What made Byron Scott a great township trustee, also made him noteworthy ‘Examiner’ photographer

NateSmith 2013


To value newspapers in this social media age is to harbor a fond appreciation for history and those who’ve come before.

Today, long after Byron Scott’s retirement as an Examiner photographer, his influence remains. He worked 37 years at this newspaper and his work sets a high bar for those of us carrying the banner today.

He was honored during a surprise gathering staged by his family and peers Tuesday ahead of what was his last meeting following a 28-year stint as trustee in Lake Township.

Mr. Scott was told no one gathered had ever before seen such a show of love and appreciation for a retiring township trustee.

“Me neither,” he told his family, friends and fellow township trustees.

A unique send-off for a one-of-a-kind public servant, to be sure.

Those in attendance shared stories about their relationship with Mr. Scott and the time spent working with him, and soon a theme emerged: His dedication to Lake Township.

“You won’t find anyone more committed to Lake Township than Scotty,” said fellow trustee Jim Wish, invoking Mr. Scott’s long-held nickname.

People were taken aback when Mr. Scott — the guest of honor — was told to get up first to be served his slice of retirement-themed cake, and instead served everyone else in the room first.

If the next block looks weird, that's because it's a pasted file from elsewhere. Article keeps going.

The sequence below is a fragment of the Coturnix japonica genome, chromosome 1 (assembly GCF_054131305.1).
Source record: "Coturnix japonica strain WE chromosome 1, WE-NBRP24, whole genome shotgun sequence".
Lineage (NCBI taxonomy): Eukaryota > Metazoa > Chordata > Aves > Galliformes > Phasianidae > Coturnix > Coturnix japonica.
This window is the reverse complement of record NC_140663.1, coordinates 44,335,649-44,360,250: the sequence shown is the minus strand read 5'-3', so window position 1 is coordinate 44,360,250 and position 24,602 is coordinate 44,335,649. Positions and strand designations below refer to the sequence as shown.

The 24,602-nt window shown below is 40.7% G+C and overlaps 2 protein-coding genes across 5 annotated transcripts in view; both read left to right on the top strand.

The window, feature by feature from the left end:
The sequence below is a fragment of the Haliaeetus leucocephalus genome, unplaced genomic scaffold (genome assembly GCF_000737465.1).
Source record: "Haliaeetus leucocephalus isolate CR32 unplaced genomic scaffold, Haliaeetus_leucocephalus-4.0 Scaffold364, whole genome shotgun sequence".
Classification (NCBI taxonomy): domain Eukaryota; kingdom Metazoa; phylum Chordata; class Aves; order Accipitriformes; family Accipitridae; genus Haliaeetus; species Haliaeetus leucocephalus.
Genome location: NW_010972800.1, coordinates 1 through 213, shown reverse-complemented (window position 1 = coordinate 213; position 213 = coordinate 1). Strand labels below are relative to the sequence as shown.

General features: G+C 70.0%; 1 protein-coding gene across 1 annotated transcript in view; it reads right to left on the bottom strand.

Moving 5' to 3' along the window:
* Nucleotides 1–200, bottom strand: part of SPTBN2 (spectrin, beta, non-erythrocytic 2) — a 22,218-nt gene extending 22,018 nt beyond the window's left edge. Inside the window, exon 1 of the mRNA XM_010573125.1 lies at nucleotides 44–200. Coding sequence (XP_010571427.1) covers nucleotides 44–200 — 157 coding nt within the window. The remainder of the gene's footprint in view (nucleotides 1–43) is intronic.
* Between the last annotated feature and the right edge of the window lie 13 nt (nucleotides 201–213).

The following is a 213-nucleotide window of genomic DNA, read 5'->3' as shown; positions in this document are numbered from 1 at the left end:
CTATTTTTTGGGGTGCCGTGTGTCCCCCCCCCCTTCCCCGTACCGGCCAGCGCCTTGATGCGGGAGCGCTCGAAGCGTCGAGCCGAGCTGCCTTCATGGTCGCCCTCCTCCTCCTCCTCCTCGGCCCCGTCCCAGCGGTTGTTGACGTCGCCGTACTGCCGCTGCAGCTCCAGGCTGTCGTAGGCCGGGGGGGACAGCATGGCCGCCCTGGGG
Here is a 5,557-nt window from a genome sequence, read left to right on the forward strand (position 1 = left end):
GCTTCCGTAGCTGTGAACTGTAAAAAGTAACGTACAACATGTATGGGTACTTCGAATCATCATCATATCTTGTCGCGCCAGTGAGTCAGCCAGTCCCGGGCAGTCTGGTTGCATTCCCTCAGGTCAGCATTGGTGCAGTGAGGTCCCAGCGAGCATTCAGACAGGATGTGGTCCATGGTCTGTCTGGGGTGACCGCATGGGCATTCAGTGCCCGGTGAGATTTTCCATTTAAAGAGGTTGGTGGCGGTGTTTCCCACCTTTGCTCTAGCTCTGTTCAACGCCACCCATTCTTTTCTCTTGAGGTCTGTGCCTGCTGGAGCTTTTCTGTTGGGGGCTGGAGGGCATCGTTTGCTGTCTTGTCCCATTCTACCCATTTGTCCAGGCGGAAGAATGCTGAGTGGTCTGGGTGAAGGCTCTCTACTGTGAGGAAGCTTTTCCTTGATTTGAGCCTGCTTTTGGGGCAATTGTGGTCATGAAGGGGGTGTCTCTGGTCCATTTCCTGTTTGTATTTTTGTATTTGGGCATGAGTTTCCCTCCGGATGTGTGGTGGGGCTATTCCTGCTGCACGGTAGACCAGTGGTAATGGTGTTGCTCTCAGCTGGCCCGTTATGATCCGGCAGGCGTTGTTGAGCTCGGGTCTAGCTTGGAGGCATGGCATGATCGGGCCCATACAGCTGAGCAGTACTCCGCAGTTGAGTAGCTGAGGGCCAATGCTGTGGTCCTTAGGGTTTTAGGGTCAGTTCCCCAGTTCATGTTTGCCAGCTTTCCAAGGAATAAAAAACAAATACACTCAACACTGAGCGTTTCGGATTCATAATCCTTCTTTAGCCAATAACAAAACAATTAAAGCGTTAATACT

The same commitment to community that drove him to contribute as a township trustee for nearly 30 years is also what made Mr. Scott a great photographer and information gatherer.

He was dedicated to sharing the stories of those with whom he lived and worked. As a trustee he worked to help make those same folks’ lot in life a little easier, whether by clearing snow- and ice- covered roads or picking up litter in the township.

There have been journalists who worked at the Examiner for a time and then advanced to larger markets.

Mr. Scott was born and raised here and dedicated his professional life to giving back to this community.

I knew of Mr. Scott long before I ever had the good fortune of crossing paths with him. No history of this publication is complete without mentioning his 37-year tenure between 1960 and 1997, capturing all the goings on in Bellefontaine and Logan County.

Mr. Scott has an interesting sense of humor, and is usually good for at least one chuckle-worthy anecdote per visit. There’s no shortage of stories to tell on the heels of a 28-year career as township trustee and 37 years in the news business.

What I appreciate most in the times I’ve happened upon one of his photographs is how that sense of humor prevails in the photos he took, as he always had a way of finding just the right angle to offer the reader a slightly different perspective.

The Examiner commemorated its 122nd birthday Dec. 14.

There was a newspaper yesterday; there’s one today; and — unless it’s Sunday — there’ll be one tomorrow.

The work turned in by Mr. Scott helped make this newspaper what it is today, and I really do seek each day to do his work justice.

Mr. Scott demonstrated that effort starts with a commitment of service to the community.

Nate Smith is an Examiner staff writer with a healthy respect for the work of the many writers and photographers who built this newspaper. He can be reached at nsmith@examiner.org.